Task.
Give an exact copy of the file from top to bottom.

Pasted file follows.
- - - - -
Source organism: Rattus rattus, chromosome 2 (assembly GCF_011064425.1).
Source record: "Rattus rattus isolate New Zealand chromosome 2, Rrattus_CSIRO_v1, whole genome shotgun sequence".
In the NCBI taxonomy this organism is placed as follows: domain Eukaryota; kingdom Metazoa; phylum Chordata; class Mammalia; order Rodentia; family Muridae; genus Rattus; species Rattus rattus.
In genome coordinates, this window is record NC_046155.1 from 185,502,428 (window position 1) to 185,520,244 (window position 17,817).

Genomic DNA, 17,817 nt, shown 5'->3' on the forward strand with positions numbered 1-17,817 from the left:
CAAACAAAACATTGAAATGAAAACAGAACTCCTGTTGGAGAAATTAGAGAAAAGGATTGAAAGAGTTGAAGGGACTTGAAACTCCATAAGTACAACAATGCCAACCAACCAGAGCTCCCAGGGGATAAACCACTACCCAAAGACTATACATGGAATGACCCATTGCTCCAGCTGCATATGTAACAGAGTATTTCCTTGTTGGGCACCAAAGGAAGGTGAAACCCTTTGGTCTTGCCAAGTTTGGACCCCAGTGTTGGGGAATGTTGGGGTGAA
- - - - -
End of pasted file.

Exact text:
Source organism: Rattus rattus, chromosome 2 (assembly GCF_011064425.1).
Source record: "Rattus rattus isolate New Zealand chromosome 2, Rrattus_CSIRO_v1, whole genome shotgun sequence".
In the NCBI taxonomy this organism is placed as follows: domain Eukaryota; kingdom Metazoa; phylum Chordata; class Mammalia; order Rodentia; family Muridae; genus Rattus; species Rattus rattus.
In genome coordinates, this window is record NC_046155.1 from 185,502,428 (window position 1) to 185,520,244 (window position 17,817).

Genomic DNA, 17,817 nt, shown 5'->3' on the forward strand with positions numbered 1-17,817 from the left:
CAAACAAAACATTGAAATGAAAACAGAACTCCTGTTGGAGAAATTAGAGAAAAGGATTGAAAGAGTTGAAGGGACTTGAAACTCCATAAGTACAACAATGCCAACCAACCAGAGCTCCCAGGGGATAAACCACTACCCAAAGACTATACATGGAATGACCCATTGCTCCAGCTGCATATGTAACAGAGTATTTCCTTGTTGGGCACCAAAGGAAGGTGAAACCCTTTGGTCTTGCCAAGTTTGGACCCCAGTGTTGGGGAATGTTGGGGTGAA